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The Matter of Belief in John Donne’s Holy Sonnets*

Published online by Cambridge University Press:  20 November 2018

Kimberly Anne Coles
Affiliation:
University of Maryland

Abstract

Though historians of religion have demonstrated that the theological commitments of early modern English people were labile and complex, there was nonetheless a prevailing sense in the period that belief posited bodily consequences. This article considers this bodily presence in John Donne’s poetry by exploring the humoral construction of religious identity in his Holy Sonnets. Donne’s conversion provided him with an unusual perspective: not many people were positioned to hold as nuanced a view of religious ideology. It is surprising, then, that when Donne considers his conversion — which he does in little and large in the Holy Sonnets — he casts it in somatic terms. Donne’s humoral constitution of faith in the Holy Sonnets anatomizes the vexed transactions of body and soul particular to late sixteenth- and early seventeenth-century thought. He depicts his body in the same terms that he uses to represent his religious temperament — as changeable and lacking integrity.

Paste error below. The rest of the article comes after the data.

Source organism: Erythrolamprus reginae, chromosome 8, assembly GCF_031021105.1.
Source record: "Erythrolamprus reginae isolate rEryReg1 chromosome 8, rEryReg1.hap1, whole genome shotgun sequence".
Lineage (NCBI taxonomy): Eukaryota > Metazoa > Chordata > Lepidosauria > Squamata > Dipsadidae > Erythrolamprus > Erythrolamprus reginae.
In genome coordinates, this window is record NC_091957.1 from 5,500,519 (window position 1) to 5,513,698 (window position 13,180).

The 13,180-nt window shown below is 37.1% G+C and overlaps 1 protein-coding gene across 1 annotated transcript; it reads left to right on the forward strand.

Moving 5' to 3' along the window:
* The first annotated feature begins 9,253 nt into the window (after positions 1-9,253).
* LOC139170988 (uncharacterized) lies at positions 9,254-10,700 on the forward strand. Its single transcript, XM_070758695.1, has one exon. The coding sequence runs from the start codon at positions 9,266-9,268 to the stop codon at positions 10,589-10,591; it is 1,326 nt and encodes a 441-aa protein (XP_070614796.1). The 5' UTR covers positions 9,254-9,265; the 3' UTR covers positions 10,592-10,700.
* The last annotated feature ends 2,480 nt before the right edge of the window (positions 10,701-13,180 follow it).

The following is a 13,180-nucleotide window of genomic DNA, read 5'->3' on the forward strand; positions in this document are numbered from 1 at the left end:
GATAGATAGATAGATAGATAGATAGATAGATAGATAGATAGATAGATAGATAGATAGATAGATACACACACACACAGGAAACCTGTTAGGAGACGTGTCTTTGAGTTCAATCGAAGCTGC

Type
Research Article
Copyright
Copyright © Renaissance Society of America 2015

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Footnotes

One of my chief debts is due to the group of people with whom I shared a very productive discussion at the symposium “Literature and Religious Conflict”; Wayne A. Rebhorn and Frank F. Whigham are owed particular thanks for organizing this event at the Texas Institute of Literary and Textual Studies in 2010. Other readers who made valuable comments, and who made this a better piece, are Ralph Bauer, John Carey, Brian Cummings, Daniel R. Gibbons, Angus Gowland, Marshall Grossman, David Scott Kastan, and Gerard Passannante. Research for this article was greatly assisted by a visiting fellowship at the School of Advanced Study, University of London, hosted jointly by the Warburg Institute and the Institute of English Studies.

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